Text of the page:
Part 3 in a series of posts adapted from my paper, "Modern Health, Primitive Wisdom: American Health History and the Findings of Weston A. Price."
Over a hundred years, we have conquered tuberculosis and pneumonia, improved safety measures in work environments, developed methods to increase food supply, and improved infant survival rates. Yet the quality of our lives is now diminished through conditions such as diabetes, heart disease, and cancer. These changes in disease patterns over the last century correlate strongly with changes in diet. Aside from an increase in processed food consumption since the early 1900s, our consumption of fats and oils has shifted quite dramatically in terms of quality (not so much quantity, contrary to popular belief). In other words, the type of fats (animal, fruit, and vegetable) and specific fatty acids (saturated, monounsaturated, and polyunsaturated) that Americans ate one hundred years ago were very different from those that are eaten today. The table below provides an overview of the changes that have taken place.
Much of the fats that Americans have eaten for centuries -- and that many traditional cultures have eaten for thousands of years -- have been mostly saturated and monounsaturated. Animal fats top the list in 1890 as the fat of choice for cooking, baking, and spreading. Yet, heart disease (commonly believed to be caused by animal fat consumption) was far less prevalent during this era. In 1990, we see vegetable oils are leading the way, while animal fat consumption is so minimal that it does not make the list. For the first time in history, people are ingesting large amounts of polyunsaturated oils extracted from seeds and grains. These oils are often unknowingly eaten in prepackaged foods, as they are the oil of choice for the modern food industry due to their cost-effectiveness. Most potato chips, for example, use corn, canola, or soybean oils -- none of which were consumed in significant amounts by our ancestors.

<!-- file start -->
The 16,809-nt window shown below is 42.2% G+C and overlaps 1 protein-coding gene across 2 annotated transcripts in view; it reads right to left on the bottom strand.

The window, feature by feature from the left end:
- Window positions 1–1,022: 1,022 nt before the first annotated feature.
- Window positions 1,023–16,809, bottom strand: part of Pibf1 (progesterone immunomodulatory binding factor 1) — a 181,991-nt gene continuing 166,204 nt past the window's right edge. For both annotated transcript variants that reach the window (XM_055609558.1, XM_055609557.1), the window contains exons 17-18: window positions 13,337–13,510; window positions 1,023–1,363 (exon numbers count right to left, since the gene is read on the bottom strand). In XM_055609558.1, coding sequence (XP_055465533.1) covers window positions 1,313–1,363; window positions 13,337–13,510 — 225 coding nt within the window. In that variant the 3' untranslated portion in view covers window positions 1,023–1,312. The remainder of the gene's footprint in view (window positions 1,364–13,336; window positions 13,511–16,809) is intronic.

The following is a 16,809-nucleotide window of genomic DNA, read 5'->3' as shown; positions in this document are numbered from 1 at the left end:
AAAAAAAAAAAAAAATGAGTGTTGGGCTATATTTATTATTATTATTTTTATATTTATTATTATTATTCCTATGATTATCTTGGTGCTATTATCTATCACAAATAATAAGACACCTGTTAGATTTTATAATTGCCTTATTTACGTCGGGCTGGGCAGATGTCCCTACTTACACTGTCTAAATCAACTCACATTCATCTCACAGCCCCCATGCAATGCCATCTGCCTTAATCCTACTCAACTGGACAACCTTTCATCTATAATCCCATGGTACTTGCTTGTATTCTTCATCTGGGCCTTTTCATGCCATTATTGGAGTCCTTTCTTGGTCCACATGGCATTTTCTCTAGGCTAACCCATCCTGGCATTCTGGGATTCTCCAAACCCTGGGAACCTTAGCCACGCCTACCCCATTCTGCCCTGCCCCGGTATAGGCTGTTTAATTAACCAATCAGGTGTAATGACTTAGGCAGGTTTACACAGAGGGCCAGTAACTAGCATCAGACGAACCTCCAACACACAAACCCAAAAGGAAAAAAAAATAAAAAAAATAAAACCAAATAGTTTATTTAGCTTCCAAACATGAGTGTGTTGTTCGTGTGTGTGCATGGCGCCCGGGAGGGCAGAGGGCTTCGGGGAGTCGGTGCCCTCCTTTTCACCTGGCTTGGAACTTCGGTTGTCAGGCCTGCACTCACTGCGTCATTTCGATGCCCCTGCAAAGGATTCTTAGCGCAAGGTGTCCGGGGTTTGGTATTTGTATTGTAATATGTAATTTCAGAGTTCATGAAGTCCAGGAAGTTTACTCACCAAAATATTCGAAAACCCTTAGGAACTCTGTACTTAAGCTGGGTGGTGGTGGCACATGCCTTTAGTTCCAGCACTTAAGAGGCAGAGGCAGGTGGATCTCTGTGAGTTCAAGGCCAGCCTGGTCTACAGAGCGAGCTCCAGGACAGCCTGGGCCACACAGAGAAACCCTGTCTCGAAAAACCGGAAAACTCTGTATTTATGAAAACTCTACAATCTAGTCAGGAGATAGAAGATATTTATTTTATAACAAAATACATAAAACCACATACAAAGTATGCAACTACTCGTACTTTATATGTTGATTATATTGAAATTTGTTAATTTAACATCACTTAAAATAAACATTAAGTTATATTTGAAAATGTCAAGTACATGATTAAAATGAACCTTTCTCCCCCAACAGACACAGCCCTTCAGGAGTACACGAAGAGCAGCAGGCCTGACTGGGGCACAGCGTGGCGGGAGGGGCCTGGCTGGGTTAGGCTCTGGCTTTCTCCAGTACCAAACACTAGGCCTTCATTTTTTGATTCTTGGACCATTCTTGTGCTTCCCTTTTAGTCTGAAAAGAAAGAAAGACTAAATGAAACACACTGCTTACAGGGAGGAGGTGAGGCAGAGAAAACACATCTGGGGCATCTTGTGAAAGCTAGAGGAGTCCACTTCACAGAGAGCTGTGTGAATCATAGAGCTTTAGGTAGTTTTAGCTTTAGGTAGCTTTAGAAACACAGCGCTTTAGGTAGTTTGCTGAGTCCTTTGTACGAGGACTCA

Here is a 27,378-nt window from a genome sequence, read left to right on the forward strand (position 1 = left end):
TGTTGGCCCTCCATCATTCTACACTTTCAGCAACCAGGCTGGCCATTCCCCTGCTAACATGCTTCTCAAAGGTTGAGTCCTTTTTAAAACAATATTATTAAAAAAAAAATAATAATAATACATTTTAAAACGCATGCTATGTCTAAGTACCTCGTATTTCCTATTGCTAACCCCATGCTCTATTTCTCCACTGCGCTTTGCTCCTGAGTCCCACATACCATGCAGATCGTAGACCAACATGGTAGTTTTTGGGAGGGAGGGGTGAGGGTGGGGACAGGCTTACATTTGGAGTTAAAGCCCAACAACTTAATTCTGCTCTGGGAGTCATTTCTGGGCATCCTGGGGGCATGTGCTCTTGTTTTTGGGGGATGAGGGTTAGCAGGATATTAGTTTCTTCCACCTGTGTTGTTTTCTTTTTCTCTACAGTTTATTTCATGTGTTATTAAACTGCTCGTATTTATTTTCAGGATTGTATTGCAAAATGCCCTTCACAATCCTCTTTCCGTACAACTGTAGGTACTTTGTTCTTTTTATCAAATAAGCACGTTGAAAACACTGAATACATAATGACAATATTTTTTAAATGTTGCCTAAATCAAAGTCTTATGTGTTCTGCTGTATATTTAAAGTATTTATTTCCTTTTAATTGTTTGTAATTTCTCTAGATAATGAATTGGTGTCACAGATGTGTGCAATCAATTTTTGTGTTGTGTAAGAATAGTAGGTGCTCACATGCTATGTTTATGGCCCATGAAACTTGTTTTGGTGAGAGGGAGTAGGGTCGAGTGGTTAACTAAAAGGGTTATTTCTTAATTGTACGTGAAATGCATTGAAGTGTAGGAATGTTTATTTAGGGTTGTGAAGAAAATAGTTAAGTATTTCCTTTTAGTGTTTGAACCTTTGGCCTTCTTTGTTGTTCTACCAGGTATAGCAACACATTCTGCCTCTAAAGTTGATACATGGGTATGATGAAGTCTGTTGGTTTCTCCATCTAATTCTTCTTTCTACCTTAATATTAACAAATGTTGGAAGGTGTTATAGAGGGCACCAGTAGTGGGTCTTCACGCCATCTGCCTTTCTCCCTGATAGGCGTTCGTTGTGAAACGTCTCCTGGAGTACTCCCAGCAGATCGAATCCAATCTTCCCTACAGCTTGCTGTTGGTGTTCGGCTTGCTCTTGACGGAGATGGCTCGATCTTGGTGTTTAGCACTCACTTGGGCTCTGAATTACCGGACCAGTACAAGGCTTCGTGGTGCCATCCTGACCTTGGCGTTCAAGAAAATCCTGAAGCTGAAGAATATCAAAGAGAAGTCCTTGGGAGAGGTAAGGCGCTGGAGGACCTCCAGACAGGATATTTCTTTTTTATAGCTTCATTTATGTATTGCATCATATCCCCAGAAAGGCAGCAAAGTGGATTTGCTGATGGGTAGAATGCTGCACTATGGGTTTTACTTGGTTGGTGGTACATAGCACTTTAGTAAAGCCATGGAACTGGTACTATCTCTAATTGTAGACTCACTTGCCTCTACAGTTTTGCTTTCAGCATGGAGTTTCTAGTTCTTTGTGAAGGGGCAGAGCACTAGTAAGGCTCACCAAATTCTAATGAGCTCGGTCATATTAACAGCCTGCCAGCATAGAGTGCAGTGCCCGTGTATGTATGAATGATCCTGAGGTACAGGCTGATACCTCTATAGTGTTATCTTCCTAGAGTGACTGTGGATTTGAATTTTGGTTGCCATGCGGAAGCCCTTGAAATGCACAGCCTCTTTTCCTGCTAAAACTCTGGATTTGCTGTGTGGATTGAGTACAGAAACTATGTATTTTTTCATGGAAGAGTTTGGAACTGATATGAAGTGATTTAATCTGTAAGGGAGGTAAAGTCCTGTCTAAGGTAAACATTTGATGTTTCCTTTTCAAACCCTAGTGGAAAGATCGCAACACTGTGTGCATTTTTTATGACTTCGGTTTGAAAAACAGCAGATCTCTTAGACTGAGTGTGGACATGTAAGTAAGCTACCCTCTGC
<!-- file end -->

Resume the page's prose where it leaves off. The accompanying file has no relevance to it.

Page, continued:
As the type of fats and oils that the United States consumes has changed in the last 100 years, degenerative diseases have became more and more common. Saturated fat consumption has been blamed for causing many modern diseases. Modern Americans are claimed to be eating too much saturated fat and have been encouraged to cut back as much as possible to prevent disease. Is saturated fat to blame? If it were, one would expect the consumption of saturated fat to have increased substantially since the early century. This has not been the case, however:
Over the course of the 19th century, as heart disease has increased and cancer has become a common cause of death in the United States, saturated fat consumption has remained quite stable. Monounsaturated fat consumption has increased substantially. Yet this change pales in comparison to the growing popularity of polyunsaturated fat in the American diet. In the 1950s, with polyunsaturated vegetable oils gaining favor by the edible oil industries (whose primary motivation was to make a profit), Americans began eating more and more of these unnatural, man-made fats -- fats which were traditionally only consumed as whole foods, such as grains, vegetables, seeds, and nuts.
In her book, American Food Habits in Historical Perspective (1995), Elaine N. McIntosh states: "Essentially, the consumption of animal fat has declined since 1940, and the consumption of vegetable oils has increased steadily since 1909, overtaking animal fats in 1950" (p. 210). The transition from a diet rich in saturated and monounsaturated fatty acids (mostly from animal fats) to a diet high in polyunsaturated fatty acids (vegetable oils -- many of which are hydrogenated trans fats) has been one of the most significant changes in human nutrition in the past 100 years.
Source for above tables:
Enig, Mary G. (2000). Know Your Fats : The Complete Primer for Understanding the Nutrition of Fats, Oils and Cholesterol. Silverspring, MD: Bethesda Press
Next, Part 4: "What About Cholesterol?"